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Art review: “Coalesce” at Stelo

The group exhibition in Stelo's new space on the Park Blocks features works created during two years of the organization's papermaking and letterpress residencies.


If I ever find myself thinking about paper or print art, my mind hardly ever wanders to ghosts. However, walking through Stelo’s group exhibition, “Coalesce,” I couldn’t seem to get ghosts off my mind. 

Over each piece in the show hangs the pervasive, unsettling spirit of a pandemic. This makes sense, considering at least half of the work on display was made after the outbreak of COVID-19. Regardless of their timestamps, every piece seems to agree: The past lingers into the present, like a ghost who refuses to leave.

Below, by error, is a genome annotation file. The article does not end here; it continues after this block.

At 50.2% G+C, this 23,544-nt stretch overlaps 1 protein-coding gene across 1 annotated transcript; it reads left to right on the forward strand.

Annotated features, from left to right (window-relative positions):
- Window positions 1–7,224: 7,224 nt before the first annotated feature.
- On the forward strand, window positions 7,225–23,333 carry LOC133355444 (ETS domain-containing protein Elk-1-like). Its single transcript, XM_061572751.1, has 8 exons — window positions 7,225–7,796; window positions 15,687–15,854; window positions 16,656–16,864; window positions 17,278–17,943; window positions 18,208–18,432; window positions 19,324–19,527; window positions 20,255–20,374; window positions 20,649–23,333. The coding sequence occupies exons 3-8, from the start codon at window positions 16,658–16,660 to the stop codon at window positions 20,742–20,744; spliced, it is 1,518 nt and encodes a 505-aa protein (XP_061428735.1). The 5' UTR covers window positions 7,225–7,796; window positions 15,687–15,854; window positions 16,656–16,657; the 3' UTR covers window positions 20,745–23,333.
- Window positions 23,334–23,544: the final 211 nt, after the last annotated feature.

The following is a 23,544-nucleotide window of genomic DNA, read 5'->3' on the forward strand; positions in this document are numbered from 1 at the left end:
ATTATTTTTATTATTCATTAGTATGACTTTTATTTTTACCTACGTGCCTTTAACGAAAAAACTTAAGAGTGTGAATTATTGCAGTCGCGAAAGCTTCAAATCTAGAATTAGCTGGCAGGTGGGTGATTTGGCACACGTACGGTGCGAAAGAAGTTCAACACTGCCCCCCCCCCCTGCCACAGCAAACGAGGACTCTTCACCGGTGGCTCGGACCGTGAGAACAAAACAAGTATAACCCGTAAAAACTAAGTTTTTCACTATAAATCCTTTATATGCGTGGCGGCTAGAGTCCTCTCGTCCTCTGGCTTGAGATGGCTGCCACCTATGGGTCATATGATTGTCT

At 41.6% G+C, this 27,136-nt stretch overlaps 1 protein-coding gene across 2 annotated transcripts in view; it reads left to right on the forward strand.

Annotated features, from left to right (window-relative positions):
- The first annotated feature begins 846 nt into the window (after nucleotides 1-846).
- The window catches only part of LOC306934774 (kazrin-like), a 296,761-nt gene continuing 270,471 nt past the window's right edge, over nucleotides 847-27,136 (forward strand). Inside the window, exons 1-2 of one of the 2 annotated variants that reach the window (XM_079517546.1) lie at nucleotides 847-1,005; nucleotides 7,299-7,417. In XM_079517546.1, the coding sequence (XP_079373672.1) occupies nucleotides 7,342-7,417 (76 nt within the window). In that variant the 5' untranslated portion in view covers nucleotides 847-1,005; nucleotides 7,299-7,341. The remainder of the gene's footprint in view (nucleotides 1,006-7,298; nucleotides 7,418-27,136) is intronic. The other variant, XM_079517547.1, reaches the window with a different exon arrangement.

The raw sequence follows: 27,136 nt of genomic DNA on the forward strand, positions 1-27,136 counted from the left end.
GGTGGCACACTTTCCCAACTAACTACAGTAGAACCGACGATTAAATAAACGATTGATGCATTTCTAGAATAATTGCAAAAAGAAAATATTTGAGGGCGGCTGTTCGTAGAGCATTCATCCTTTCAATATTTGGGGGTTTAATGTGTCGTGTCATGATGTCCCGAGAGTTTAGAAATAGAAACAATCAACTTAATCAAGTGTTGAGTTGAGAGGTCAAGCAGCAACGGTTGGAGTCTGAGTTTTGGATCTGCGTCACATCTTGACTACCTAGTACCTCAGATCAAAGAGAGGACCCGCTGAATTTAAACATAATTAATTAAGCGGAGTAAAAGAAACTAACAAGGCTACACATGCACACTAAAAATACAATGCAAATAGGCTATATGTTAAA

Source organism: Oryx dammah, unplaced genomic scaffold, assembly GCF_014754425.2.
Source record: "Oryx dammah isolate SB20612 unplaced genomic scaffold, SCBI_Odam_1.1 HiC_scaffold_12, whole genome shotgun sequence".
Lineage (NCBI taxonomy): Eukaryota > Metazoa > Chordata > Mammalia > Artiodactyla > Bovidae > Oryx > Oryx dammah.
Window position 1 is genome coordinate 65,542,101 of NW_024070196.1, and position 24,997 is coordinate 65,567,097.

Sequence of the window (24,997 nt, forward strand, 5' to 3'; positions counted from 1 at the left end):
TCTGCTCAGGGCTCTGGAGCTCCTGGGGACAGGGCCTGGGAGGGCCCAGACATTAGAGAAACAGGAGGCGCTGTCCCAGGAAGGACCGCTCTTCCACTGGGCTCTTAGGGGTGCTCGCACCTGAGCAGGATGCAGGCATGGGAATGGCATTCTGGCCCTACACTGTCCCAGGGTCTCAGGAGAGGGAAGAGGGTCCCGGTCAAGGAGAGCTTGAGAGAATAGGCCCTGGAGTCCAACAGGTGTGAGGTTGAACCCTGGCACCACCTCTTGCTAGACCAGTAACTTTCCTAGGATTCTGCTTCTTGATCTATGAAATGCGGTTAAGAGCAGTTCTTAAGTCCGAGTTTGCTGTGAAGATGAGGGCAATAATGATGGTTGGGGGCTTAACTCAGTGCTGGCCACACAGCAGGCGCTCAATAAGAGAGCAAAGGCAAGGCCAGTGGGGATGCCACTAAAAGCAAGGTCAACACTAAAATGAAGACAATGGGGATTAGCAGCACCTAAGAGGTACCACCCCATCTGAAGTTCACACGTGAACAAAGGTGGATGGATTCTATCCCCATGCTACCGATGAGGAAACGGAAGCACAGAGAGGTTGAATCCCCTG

Exterior of Stelo on the Park Blocks. Photo by Mario Gallucci, courtesy of Stelo.

Stelo, previously c3:initiative, hosts rigorous and experimental residencies at its Portland and Camp Colton locations — the former nestled into Portland’s historic North Park Blocks the latter between the yawning evergreens and drooping ferns of Colton, Oregon. Established in 2014, the c3:papermaking residency was designed to “engage artists with little or no experience in hand papermaking [to] offer them an opportunity to learn the craft and stretch the limitations of what the medium can do.”

On view at Stelo’s Park Block location through January 30, “Coalesce” exhibits rich examples of just that. Though the show features a diverse and impressive selection of artists from Stelo’s 2019/2020 and 2020/21 hand papermaking and letterpress printing residencies, the idea of “impression” seems important to all of them. More than this, a kind of collective consciousness feels eerily woven throughout the show — one way or another, every artist considers the ghoulish afterlives of places, moments and things, a theme that resonates deeply in a time marked by so much loss.